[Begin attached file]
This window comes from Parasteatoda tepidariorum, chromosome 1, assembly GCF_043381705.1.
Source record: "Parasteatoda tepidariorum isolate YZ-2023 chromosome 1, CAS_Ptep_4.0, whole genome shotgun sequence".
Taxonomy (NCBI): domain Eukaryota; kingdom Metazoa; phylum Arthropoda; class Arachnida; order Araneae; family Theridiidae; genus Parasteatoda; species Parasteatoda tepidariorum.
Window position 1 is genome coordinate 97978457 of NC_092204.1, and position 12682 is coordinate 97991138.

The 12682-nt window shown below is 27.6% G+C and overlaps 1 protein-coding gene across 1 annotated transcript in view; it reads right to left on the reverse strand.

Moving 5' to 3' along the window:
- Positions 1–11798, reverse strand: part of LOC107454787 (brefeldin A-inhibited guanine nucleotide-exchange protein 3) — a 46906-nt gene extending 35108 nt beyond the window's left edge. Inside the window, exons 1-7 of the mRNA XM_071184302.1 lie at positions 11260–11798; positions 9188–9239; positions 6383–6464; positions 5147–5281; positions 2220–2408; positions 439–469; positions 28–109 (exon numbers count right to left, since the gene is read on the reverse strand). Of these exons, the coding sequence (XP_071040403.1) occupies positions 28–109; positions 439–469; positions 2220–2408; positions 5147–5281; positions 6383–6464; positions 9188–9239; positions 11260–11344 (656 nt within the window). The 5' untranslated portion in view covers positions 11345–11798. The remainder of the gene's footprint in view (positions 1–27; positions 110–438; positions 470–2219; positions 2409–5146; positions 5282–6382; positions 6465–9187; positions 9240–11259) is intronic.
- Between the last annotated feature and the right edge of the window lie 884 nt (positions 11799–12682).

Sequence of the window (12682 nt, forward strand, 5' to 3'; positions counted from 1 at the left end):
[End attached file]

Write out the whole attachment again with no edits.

This window comes from Parasteatoda tepidariorum, chromosome 1, assembly GCF_043381705.1.
Source record: "Parasteatoda tepidariorum isolate YZ-2023 chromosome 1, CAS_Ptep_4.0, whole genome shotgun sequence".
Taxonomy (NCBI): domain Eukaryota; kingdom Metazoa; phylum Arthropoda; class Arachnida; order Araneae; family Theridiidae; genus Parasteatoda; species Parasteatoda tepidariorum.
Window position 1 is genome coordinate 97978457 of NC_092204.1, and position 12682 is coordinate 97991138.

The 12682-nt window shown below is 27.6% G+C and overlaps 1 protein-coding gene across 1 annotated transcript in view; it reads right to left on the reverse strand.

Moving 5' to 3' along the window:
- Positions 1–11798, reverse strand: part of LOC107454787 (brefeldin A-inhibited guanine nucleotide-exchange protein 3) — a 46906-nt gene extending 35108 nt beyond the window's left edge. Inside the window, exons 1-7 of the mRNA XM_071184302.1 lie at positions 11260–11798; positions 9188–9239; positions 6383–6464; positions 5147–5281; positions 2220–2408; positions 439–469; positions 28–109 (exon numbers count right to left, since the gene is read on the reverse strand). Of these exons, the coding sequence (XP_071040403.1) occupies positions 28–109; positions 439–469; positions 2220–2408; positions 5147–5281; positions 6383–6464; positions 9188–9239; positions 11260–11344 (656 nt within the window). The 5' untranslated portion in view covers positions 11345–11798. The remainder of the gene's footprint in view (positions 1–27; positions 110–438; positions 470–2219; positions 2409–5146; positions 5282–6382; positions 6465–9187; positions 9240–11259) is intronic.
- Between the last annotated feature and the right edge of the window lie 884 nt (positions 11799–12682).

Sequence of the window (12682 nt, forward strand, 5' to 3'; positions counted from 1 at the left end):